Kettlebell exercises are a form of weight lifting that requires technical discipline for yielding the best results. Sure, there are many simple kettlebell workouts that need very little thought and aren’t centered on focus or controlled breathing. But when programmed appropriately, a kettlebell workout may involve these two attributes for the ultimate physical and mental exercise plan.
There are such a variety of exercises available to do with a kettlebell that enables several options for pacing. Quick movements like the swing and snatch need precise coordination with various muscle groups that make focus and breathing necessary. On the slower side moves like the windmill trade speed and power for flexibility and range. Still, concentration is required by design as shown in the below example.
This video is just a demonstration of a single exercise. There’s no argument about the amount of focus needed. Controlled breathing, while not emphasized is still very important too. Just Google “kettlebell windmill breathing” and you’ll see a ton of results pop up.
Workouts that feature several different kettlebell moves need even more dedication to succeed with mind-body exercise. Factoring in counting the reps and sets of each move as well as the right steps to execute them makes things complicated quickly. It’s a rewarding balance of getting one’s brain and muscles in sync with each other.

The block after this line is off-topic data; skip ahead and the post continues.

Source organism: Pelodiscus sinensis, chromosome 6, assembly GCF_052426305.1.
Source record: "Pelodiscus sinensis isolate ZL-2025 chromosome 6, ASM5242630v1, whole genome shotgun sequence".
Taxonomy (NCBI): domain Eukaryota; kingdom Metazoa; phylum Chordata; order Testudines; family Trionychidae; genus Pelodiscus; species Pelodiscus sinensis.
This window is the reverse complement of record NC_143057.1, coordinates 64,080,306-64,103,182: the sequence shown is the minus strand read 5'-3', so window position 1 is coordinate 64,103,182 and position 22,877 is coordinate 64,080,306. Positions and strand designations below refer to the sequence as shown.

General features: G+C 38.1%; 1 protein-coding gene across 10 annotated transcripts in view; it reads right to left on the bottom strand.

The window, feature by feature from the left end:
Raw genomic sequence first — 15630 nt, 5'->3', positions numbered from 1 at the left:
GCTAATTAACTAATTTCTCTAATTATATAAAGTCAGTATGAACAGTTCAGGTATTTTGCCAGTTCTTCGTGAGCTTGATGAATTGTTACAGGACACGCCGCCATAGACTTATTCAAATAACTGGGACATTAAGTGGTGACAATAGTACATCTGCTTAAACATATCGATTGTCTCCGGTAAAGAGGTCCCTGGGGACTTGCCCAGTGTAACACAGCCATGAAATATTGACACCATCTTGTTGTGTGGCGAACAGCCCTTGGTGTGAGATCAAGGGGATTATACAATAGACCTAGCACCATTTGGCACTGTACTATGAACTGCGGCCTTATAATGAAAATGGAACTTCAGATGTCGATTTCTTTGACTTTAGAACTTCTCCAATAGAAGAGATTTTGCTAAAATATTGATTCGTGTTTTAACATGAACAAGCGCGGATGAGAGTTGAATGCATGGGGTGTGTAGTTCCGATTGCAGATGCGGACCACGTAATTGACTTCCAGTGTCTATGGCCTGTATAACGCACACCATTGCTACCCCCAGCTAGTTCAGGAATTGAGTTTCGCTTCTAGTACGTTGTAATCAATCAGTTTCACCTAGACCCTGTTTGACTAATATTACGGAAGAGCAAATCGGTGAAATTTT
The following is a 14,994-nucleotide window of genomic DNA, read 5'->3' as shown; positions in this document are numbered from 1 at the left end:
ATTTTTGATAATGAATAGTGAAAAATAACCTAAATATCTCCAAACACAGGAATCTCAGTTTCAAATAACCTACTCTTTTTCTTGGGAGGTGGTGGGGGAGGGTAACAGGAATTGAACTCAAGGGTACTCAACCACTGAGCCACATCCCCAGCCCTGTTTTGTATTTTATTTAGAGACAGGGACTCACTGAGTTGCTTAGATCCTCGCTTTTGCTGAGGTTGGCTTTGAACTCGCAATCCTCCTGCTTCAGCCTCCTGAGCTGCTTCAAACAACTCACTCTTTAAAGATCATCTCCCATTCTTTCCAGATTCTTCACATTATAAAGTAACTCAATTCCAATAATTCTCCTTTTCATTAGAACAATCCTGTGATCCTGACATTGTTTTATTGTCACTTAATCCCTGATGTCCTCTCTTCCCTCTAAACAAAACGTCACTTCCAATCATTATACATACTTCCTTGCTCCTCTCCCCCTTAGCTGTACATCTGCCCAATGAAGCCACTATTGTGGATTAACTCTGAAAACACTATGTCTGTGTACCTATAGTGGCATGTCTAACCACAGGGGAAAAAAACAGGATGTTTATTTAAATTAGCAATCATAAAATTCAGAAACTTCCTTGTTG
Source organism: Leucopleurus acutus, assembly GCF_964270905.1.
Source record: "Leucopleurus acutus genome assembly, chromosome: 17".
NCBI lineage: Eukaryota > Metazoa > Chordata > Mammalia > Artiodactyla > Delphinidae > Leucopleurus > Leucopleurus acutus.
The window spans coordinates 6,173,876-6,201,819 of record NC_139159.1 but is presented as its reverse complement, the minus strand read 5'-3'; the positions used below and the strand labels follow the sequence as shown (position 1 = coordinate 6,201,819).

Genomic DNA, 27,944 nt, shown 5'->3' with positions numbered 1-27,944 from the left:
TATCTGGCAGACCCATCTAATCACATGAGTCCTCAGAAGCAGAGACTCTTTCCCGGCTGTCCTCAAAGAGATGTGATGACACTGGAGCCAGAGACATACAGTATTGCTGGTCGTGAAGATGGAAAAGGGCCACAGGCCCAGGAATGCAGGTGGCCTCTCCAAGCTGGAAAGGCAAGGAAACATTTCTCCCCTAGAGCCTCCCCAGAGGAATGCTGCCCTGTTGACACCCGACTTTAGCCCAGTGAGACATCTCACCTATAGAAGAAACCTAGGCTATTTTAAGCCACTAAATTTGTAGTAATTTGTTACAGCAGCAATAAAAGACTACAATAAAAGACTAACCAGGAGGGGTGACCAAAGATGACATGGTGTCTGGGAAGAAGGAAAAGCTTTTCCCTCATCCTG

A Challenging Mind-Body Exercise Kettlebell Workout
This full-body kettlebell workout is what is known as a flow because of how seamless each move progresses to the next. Designed by kettlebell trainer Taco Fleur, this unique pattern of exercises will test one’s physical abilities and mental acuity. However, with enough practice and patience performing this flow will soon become second nature. It’s not all that different from patterns in martial arts like Karate and Taekwondo that students must learn.
Based on all of the information presented on kettlebell training thus far, it’s safe to say that using kettlebells does offer mind-body exercise. There is no shortage of online workouts that utilize a kettlebell in this manner. Although, for newcomers, it’s important that the proper mechanics of each exercise are understood. Fortunately, there is one such program that explains what to do and what to avoid in highly detailed weekly kettlebell workouts.
These workouts are available to members of an exclusive group where feedback is available and any question is answered. I’ve been a part of this group for over a year now and we are fast approaching 100 members of all ages and abilities. It’s a great way to stay motivated and held accountable to reach your fitness goals.